Title Four – CrowdFunding Update

Title Four – CrowdFunding Update

Title 4 of the Jobs Act by, Sutter Law – San Francisco Business Law Firm Despite the recent floundering of Title 3 of the JOBS Act before the Securities and Exchange Commission, it appears that Title 4 may actually come to fruition in the near future.  So what does this mean for San Francisco startups? Our Business Law Firm strives to take complex legal terms and break them down into understandable readable blog post. If you like this post please repost it and help us add transparency to the legal profession. Background  The JOBS Act has been around for a few years now.  It was enacted by President Obama in April 2012 in an effort to encourage job and capital creation by reducing the regulatory hurdles for small, growing companies.  But Title 3 and 4 required implementation by the Securities and Exchange Commission through rulemaking, which can often be a protracted grind.  Originally, Title 4 had 90 days following passage of the Act to be implemented.  Now in 2015, it looks more than ever like our patience may pay off. Title 4 is also commonly referred to as Regulation A+, which is a slight jab at the provision it is seeking to amend, Regulation A.  Reg A was an exemption that issuers could use to avoid registration of their securities sales and offers, as required under Section 3 of the Securities Exchange Act of 1933. Reg A allowed unregistered public offerings up to $5 million in a 12-month period. But there was a problem.  Reg A was a Trojan Horse.  Contained within it was a burdensome Blue Sky Law provision...
Investors Due Diligence

Investors Due Diligence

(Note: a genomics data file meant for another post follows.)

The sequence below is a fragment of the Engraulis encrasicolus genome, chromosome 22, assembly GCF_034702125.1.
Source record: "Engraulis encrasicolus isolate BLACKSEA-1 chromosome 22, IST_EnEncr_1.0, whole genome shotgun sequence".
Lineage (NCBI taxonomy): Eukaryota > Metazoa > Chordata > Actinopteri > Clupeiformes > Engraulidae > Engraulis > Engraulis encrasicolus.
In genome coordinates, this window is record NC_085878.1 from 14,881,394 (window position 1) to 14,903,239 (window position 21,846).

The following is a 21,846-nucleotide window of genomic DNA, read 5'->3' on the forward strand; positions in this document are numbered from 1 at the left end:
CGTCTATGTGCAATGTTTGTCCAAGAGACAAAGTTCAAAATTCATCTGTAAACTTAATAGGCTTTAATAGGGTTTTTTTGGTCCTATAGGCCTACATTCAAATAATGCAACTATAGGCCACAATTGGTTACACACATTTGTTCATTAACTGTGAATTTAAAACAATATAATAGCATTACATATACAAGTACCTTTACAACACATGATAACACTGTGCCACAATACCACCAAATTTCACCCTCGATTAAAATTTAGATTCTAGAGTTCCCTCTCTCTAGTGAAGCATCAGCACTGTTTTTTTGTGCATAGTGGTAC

Investors Due Diligence By: Eric H. Milliken, San Francisco Business Attorney Business is going well, it’s going really well. Your clever idea is building into a workable business model. Now that you have proven yourself with actual revenue, you have the attention of investors. After wining and dining, an investor gives you an offer and a list of requirements long enough to make the average person’s head spin. An investor is going to do their due diligence. They are not going to give you a check without making sure YOU and your Company are a good investment. An investor is going to want to see your financials, proof of corporate compliance, and corporate structure. This can be quite daunting for a larger established corporation; however, if you are just starting out, things may be simple. Here is a list of some of the due diligence an investor may want to see: Corporate documentation of good standing from the state you incorporated in Proof of license to do business in every state in which you have risk exposure Copies of any commercial leases or mortgages Company’s articles or certificate of incorporation Bylaws or operating agreement Any equity holders’ agreements Voting agreements Voting trust agreements Joint venture agreements Registration rights agreements Agreements or documents relating to the organization Management structural chart Intellectual Property Rights (IE that the company owns the IP) Any other debts or obligations that would affect the company’s value These are just a few of the corporate documents that investors will want to see before handing over a check. So many start-ups think they can ignore their quarterly...